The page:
Saturday, May 31, 2008


Ing reminded me:

Some years ago, before the new San Jose City Hall was built, on my way to teach I would step over homeless people morning and night. In the evenings, they would get ready for the night, making their 'beds' using old sheets that they put down on the pavement, or on the steps of overfilled shelters and churches. In the mornings, still on their makeshift beds, they would have breakfast and get ready for the day. I especially remember a woman braiding her daughter's hair on the sidewalk. It was such a familiar scene, made public by circumstance. Just like Ing, I would try not to step on the sheets, or look directly at the people. I didn't want to invade their privacy.

Then I would drive 20 minutes down the street and teach at the private university. There the groundskeepers are in the habit of wrapping grass clippings in large sheets of burlap, leaving bundles all across the lawns before coming back to pick them up.

And I used to think to myself that those sheets of burlap were in better condition than the sheets used by the homeless people in downtown San Jose.

what I learned from television

Favorite episode of my favorite radio show.

Friday, May 30, 2008

what now?

So the question is whether Hillary Clinton has been up against sexism. If she is where is because she is a woman. Looking at the polls it seems Barack Obama has had to fight racism more than Hillary Clinton has had to fight sexism. But it's also a question of what the establishment thinks. And Mrs Clinton's argument would be that the establishment prefers a male candidate.

To her that means that we should let the white working class voters decide - the ones who would never vote for someone of color. We should disregard the process and instead let the bigots straighten out the law makers.

Thursday, May 29, 2008

more baking

Today I made Lemon Bars. Should have upped the lemony content, though. Other than that, success.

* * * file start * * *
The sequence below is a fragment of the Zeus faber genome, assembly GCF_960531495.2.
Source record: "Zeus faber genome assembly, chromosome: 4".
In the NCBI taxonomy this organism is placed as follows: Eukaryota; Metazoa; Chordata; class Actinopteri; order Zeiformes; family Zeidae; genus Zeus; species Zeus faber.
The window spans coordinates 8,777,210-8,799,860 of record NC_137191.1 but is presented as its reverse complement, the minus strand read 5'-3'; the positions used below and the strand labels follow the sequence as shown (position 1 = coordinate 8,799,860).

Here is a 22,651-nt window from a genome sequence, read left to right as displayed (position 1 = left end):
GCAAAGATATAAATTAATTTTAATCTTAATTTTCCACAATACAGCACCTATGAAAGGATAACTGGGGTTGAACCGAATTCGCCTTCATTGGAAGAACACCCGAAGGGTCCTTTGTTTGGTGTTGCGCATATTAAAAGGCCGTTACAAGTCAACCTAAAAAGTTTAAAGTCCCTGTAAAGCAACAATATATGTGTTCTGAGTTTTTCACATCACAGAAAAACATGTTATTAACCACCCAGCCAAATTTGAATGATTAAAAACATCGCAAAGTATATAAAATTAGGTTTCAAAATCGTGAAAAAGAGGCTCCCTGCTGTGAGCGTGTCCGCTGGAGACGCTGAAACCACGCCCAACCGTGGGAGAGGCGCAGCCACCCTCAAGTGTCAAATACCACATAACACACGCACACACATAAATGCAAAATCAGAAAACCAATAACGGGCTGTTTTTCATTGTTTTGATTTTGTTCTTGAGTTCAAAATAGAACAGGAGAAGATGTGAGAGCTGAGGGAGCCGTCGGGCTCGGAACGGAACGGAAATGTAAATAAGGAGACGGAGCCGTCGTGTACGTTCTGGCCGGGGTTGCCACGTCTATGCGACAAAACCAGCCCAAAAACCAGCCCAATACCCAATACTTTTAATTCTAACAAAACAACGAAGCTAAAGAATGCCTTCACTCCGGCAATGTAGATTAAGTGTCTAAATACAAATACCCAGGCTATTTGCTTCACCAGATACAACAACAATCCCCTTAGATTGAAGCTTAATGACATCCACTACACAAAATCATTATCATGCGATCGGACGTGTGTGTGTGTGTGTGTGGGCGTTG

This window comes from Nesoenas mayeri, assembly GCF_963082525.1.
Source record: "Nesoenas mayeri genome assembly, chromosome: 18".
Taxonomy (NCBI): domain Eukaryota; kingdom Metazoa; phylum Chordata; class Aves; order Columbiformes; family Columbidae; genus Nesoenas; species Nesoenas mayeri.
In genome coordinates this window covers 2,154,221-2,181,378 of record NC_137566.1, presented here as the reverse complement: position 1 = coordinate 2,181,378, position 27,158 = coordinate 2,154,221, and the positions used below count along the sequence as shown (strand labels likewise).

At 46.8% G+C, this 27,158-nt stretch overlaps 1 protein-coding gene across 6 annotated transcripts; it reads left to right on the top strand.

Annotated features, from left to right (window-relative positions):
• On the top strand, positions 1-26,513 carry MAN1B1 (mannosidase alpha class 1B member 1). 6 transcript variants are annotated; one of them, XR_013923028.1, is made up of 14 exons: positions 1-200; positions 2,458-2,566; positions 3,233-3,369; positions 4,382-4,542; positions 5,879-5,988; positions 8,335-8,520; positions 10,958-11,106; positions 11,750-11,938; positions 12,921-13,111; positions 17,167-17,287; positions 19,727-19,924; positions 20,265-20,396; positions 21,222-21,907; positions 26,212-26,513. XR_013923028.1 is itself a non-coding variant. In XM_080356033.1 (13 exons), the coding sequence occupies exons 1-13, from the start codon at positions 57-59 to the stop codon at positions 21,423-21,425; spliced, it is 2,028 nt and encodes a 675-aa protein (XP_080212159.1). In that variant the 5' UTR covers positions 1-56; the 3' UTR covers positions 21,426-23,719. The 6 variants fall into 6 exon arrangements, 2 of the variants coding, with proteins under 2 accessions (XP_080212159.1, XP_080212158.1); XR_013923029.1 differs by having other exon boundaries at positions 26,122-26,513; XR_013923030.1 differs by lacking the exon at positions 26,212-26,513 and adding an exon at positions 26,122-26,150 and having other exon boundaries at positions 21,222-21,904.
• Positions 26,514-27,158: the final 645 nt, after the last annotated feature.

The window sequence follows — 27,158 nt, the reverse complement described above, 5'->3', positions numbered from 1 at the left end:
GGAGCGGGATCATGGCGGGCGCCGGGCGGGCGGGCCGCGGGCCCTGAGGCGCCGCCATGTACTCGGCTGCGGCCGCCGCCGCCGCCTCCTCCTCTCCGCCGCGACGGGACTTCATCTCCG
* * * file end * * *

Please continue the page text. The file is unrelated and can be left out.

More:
Tuesday, May 27, 2008

the problem with cell phones: you speak the truth into them.

I was having lunch today and my phone rang. I picked it up because I was by myself and people around me didn't look as if they cared. It was Dan. He asked what I was doing. I told him I was having lunch. He asked what I was eating. I told him "fake sushi."

Which was true, technically, since I was having mass produced sushi off a plastic tray. It was good because I was hungry, but it wasn't very good. It was supposed to be eel, but it tasted mostly of bland rice.

At least I was sitting by the window ways away from the counter. That makes me feel better.

Monday, May 26, 2008


now I want a lemon tree

I had a private lesson once on how to make the perfect Lemon Meringue Pie. The mom of one of my friends did a step by step demonstration. We made her, after she had let it slip that in her youth she had won pie baking contests arranged by either The 4H or The Future Farmers of America, I don't remember which.

The pie indeed came out wonderful. Her secret trick: a perfect seal between the meringue top and the crust.

Seems like that seal happened all on its own there on the pie I made today. Lemons came from Kathy (thanks Kathy), and the recipe from here. I used more juice and less water, though, because those home grown and flagrant lemons were also the juiciest.

Saturday, May 24, 2008

just because it's almost raining today

To play, first turn off the music player in the right side margin.

that's the actual flower there

that bougainvillea again

there sure are times when you want to reel those words back into your mouth

I don't know about Hillary Clinton and her remarks the other day about staying in the race through June, comparing the race she is in with the one in 1968, when Robert Kennedy was shot in the month of June.

All I know is that today, as I heard her speak from Puerto Rico on CNN, she sounds deflated. Her spark is gone.

Monday, May 19, 2008

I am watching pbs. pet peeves edition.

(Self portrait by Pablo Picasso from 1907. He wouldn't like this either.)